Venue-selection clauses: a trap for the unwary.

Author:Weinstein, David B.
Position:Cover story
 
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Including a "boilerplate" forum-selection clause in your client's contract could preclude resulting litigation from proceeding in a federal district court. Forum-selection clauses mandating venue in a particular county are commonplace, particularly in real estate and construction contracts. If, however, the mandated county lacks a physical "bricks-and-mortar" federal courthouse, such a clause might prevent a party from litigating in a federal forum. While the importance of well-drafted forum-selection clauses has been the subject of much discussion, (1) their potential to foreclose proper venue in federal court remains relatively unexplored. (2) A split of authority in the 11th Circuit confirms this danger for Florida practitioners. Fortunately, prudent drafting should prevent an ostensibly innocuous clause from precluding access to a federal district court.

The Problem

A mandatory forum-selection clause typically designates an exclusive venue or jurisdiction for litigation arising out of a contract. (3) Forum-selection clauses can be either geographical (mandating a particular location) or jurisdictional (mandating a particular court). (4) Based on this distinction, most courts agree that a clause mandating venue in a particular county--but not specifying a particular court --allows venue in any court that is located in that county. (5)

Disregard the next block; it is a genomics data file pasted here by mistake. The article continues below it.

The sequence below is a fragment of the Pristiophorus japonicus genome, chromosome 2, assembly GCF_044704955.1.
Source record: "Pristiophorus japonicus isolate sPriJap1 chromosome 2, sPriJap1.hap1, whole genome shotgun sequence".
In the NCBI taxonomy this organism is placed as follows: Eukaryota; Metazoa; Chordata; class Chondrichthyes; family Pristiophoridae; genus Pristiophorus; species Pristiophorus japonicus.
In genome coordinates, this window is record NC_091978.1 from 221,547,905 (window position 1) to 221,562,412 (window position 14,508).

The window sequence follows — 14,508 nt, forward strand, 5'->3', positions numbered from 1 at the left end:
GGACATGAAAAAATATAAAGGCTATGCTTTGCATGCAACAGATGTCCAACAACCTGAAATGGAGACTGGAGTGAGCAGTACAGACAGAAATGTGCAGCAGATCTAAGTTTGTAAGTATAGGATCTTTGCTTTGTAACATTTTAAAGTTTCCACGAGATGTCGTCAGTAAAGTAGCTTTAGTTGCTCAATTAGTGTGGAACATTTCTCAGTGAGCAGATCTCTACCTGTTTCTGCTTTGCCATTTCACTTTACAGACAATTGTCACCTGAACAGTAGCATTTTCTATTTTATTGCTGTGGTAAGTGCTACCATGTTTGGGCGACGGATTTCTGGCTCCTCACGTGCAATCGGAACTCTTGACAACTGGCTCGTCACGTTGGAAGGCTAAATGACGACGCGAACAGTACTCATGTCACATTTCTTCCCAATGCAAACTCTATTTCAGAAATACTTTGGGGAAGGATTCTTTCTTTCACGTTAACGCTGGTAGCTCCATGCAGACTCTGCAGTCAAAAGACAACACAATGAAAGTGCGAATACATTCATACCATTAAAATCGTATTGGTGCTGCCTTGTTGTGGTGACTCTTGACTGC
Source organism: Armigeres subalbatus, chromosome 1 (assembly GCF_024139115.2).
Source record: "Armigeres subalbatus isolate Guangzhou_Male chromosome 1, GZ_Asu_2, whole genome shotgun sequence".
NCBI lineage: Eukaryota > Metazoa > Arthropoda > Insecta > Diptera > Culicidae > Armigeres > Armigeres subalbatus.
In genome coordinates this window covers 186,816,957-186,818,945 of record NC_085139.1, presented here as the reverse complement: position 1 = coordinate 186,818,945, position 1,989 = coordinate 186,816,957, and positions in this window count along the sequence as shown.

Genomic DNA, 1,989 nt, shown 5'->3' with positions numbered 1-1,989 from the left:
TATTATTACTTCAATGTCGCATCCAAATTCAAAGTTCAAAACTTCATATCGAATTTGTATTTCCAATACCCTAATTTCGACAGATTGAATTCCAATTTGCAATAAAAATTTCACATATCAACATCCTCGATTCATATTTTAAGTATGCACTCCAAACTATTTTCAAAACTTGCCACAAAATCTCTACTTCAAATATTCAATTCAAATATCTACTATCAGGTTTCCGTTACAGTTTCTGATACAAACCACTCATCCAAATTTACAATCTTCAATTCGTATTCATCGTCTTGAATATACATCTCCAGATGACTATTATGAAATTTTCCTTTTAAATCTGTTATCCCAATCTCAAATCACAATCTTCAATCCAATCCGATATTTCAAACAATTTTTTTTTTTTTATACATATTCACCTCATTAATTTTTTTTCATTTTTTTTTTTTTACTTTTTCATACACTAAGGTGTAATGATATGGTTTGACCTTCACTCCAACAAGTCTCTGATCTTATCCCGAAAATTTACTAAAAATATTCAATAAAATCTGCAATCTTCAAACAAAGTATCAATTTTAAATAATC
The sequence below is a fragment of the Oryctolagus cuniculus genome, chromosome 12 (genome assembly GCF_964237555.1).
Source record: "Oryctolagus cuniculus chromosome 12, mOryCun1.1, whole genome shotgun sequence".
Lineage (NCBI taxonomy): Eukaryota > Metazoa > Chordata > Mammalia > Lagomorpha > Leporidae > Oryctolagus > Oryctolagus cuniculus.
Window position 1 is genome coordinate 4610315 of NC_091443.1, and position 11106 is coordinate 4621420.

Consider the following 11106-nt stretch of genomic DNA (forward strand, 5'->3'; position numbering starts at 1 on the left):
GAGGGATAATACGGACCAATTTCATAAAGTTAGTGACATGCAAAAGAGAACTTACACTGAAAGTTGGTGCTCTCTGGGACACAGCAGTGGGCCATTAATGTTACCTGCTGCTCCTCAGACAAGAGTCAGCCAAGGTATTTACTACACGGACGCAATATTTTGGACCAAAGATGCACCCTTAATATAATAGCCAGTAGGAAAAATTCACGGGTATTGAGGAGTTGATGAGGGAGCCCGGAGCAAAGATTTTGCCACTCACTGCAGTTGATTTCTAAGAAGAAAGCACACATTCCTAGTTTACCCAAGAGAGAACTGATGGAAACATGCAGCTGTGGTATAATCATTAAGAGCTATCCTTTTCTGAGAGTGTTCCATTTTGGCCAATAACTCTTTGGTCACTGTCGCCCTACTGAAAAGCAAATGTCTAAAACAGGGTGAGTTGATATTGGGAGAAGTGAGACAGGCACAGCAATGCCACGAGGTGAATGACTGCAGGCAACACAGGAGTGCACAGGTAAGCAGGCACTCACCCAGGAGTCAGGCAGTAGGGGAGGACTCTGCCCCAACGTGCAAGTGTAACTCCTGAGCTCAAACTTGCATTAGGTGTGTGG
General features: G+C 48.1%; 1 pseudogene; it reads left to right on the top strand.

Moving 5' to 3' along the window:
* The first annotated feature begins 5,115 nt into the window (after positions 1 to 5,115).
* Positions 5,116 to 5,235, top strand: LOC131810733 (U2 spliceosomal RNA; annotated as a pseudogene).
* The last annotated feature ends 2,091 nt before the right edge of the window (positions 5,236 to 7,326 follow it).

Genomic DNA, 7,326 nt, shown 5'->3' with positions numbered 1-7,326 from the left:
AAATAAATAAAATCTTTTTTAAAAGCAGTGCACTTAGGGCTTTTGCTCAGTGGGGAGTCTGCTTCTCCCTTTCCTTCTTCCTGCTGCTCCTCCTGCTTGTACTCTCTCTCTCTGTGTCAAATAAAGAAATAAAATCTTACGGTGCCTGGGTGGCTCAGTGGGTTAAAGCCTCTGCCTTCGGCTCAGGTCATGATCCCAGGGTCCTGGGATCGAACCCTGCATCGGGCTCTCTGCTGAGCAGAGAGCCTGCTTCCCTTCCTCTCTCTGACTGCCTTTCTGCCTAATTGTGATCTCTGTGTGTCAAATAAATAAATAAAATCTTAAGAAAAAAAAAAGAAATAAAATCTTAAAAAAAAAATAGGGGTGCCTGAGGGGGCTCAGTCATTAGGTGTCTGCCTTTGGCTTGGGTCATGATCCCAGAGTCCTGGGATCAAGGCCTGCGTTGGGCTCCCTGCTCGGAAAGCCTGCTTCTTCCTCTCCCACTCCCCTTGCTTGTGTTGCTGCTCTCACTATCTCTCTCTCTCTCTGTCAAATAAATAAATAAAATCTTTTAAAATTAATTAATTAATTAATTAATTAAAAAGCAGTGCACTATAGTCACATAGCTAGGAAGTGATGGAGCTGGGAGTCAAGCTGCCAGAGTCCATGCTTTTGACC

For example, in Global Satellite Communication Co. v. Starmill U.K., Ltd., 378 F.3d 1269 (11th Cir. 2004), the 11th Circuit, applying ordinary contract principles, construed a clause mandating venue "in Broward County, Florida," as allowing litigation in either the Broward County Circuit Court or the Ft. Lauderdale Division of the U.S. District Court for the Southern District of Florida. The contract language did not mandate a particular forum, but only a location (i.e., Broward County), where both courts were located. (6)

The 11th Circuit construed a similar clause, with a similar result, in City of West Palm Beach v. Visionair, Inc., 199 F. App'x 768 (11th Cir. 2006). (7) Visionair involved a forum-selection clause providing that all claims "shall be instituted and prosecuted in Palm Beach County, Florida." (8) Confusing Global Satellite's construction of a contractual provision mandating venue "in Broward County" (which Global Satellite held unambiguously permitted venue in any court located in that county) with its construction of a different provision of the same contract (which Global Satellite found to be both vague and ambiguous), the district court held that the Visionair clause was ambiguous and construed it against the drafter to preclude litigation in a federal court located in Palm Beach County. (9) The 11th Circuit reversed, discerning no ambiguity in the clause: "Under our decision in Global Satellite, which involved substantially similar language, the clause permits venue in either state or federal court, so long as that court is [located] in Palm Beach County." (10)